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    Novick and Nolan both strongly oppose campaign finance reform. Keep them from buying their way into office using special interest money. They will continue to oppose campaign finance reform in office. Novick is taking big money from polluters and has sold out the Willamette River cleanup. Nolan was a champion of antidemocratic rule changes in the legislature. If you care about Democracy and community involvement, Fritz and White or Williams are the way to vote. Nolan cannot even run a positive campaign as she has no positive record from which to advocate progressive accomplishments.

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    Nolan has a lifetime of accomplishments and positive record to run on, and most of her campaign is about those.

    She's received huge props from Planned Parenthood, 1000 Friends, and many others, including Ken Allen from AFSCME, who says "At a time when working families are facing challenges like never before, we have never had to wonder whose side Mary Nolan is on."

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    Thanks for highlighting Mary Nolan's ad. It must be tough to condense all of her accomplishments into 30 seconds. Planned Parenthood PAC of Oregon is proud to have endorsed Mary Nolan. She is a staunch supporter of women's health care and has been vital in successfully defeating every statewide anti-choice ballot measure Oregon has ever faced.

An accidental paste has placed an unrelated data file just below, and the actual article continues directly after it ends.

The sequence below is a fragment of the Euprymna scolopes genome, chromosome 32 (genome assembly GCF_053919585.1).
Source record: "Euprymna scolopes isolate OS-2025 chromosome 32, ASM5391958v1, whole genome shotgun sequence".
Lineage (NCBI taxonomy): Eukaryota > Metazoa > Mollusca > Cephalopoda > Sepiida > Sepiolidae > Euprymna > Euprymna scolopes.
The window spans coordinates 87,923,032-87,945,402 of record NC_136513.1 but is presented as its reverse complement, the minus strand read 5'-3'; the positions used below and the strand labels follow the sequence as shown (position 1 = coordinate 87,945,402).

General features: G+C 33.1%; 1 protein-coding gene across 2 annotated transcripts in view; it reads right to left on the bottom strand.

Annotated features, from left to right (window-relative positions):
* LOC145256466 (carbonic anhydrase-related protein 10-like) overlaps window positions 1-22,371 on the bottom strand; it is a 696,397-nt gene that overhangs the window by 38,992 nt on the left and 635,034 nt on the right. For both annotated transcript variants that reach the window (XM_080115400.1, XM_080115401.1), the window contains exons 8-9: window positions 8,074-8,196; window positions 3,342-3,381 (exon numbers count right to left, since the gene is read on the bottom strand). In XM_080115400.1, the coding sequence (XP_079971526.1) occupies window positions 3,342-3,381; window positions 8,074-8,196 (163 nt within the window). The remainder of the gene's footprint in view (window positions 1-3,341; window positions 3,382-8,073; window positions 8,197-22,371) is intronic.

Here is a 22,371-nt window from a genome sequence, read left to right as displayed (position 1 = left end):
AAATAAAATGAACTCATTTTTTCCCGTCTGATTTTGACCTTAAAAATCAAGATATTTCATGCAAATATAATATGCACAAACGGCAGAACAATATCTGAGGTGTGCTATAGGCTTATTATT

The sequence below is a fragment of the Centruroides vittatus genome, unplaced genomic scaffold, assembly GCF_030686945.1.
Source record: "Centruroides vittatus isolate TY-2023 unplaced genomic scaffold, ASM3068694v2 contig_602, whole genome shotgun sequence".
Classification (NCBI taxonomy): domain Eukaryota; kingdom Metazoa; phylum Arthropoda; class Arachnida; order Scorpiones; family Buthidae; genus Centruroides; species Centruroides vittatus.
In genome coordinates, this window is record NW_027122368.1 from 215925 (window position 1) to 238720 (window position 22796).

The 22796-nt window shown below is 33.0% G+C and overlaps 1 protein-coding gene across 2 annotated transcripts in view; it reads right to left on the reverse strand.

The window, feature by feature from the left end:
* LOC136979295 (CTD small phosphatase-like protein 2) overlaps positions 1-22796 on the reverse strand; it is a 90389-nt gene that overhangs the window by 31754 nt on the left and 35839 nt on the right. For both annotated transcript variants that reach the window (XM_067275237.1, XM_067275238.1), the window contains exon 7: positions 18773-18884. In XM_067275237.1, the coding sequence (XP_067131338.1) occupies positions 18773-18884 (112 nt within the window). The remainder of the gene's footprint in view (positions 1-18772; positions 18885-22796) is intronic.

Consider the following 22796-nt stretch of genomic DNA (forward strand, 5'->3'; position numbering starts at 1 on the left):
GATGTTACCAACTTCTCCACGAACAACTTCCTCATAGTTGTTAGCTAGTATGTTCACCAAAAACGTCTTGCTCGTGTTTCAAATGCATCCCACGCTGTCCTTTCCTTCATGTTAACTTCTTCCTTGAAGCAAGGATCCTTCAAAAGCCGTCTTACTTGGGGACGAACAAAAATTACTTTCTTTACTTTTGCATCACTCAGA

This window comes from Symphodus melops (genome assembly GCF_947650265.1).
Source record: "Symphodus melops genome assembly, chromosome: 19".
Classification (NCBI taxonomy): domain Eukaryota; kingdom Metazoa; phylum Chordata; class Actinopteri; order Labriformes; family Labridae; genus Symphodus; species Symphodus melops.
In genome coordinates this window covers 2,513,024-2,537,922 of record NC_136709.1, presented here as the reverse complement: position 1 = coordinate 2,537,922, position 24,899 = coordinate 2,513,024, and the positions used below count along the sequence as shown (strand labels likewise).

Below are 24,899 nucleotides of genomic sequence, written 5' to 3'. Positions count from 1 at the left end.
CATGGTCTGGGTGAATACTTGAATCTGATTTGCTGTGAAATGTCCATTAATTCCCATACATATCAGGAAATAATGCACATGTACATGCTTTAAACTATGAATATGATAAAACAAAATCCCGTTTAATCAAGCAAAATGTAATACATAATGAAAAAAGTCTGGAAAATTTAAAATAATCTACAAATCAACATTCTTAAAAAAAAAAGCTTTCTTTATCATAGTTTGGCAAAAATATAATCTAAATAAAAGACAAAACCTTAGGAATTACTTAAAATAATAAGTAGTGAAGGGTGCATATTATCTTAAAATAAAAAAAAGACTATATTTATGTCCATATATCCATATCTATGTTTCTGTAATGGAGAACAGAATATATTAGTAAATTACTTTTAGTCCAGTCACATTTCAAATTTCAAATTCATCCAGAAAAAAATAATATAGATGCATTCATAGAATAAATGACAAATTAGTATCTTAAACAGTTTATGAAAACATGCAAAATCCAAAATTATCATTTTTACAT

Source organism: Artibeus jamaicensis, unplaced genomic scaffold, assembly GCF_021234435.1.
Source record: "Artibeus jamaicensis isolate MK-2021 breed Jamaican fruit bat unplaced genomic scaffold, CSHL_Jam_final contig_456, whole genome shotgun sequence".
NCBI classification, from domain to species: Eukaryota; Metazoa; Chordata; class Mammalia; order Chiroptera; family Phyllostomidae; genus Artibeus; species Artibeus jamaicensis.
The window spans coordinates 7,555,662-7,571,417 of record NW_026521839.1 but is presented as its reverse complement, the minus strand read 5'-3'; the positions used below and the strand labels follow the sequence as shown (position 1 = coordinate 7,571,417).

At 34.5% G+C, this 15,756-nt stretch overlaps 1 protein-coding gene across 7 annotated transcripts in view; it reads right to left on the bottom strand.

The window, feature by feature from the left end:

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    Jefferson Smith provides a critical point of contrast with his main rivals by opposing the CRC. All three contenders are left-of-center but Smith steps forward as the voice of fiscal sanity, suggesting a vote for Brady or Hales will force tax hikes or program cuts. Budgets are a zero-sum game and Smith is the only candidate with the common sense to understand the economic peril to Portland this boondoggle represents. Trade-offs are inevitable if the project continues unabated. Smith gets it.

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      Chris, how much money would the city of Portland spend on the "boondoggle" should it actually come to be?

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        Frankly it's hard to do the math on that, which is part of the problem with the project.

        The City of Portland would lose out on funds that the state could use on road maintenance (as they have up to this point - a lot of the funds used for the mega-project have been maintenance funds). And $450 million of state funds is a bunch.

        No one has clear answers on where the likely billion+ dollar overrun will be covered from. The City has backfilled various projects in the past, from the Sellwood to the Streetcar. I imagine they'd be asked to chip in tens of millions here.

        As the federal government and state government's trends on road funding are down, we're looking at a future of more financial responsibilities being taken over by local governments. That's the message being given by the Governor's Sustainable Communities and Transportation Advisor.

        This is a 30+ year bill. Someone's going to have to pay. Who that is isn't really clear, so putting it on the credit card ain't a great idea.

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    Full disclosure: My firm built Eileen Brady's campaign website. I speak only for myself.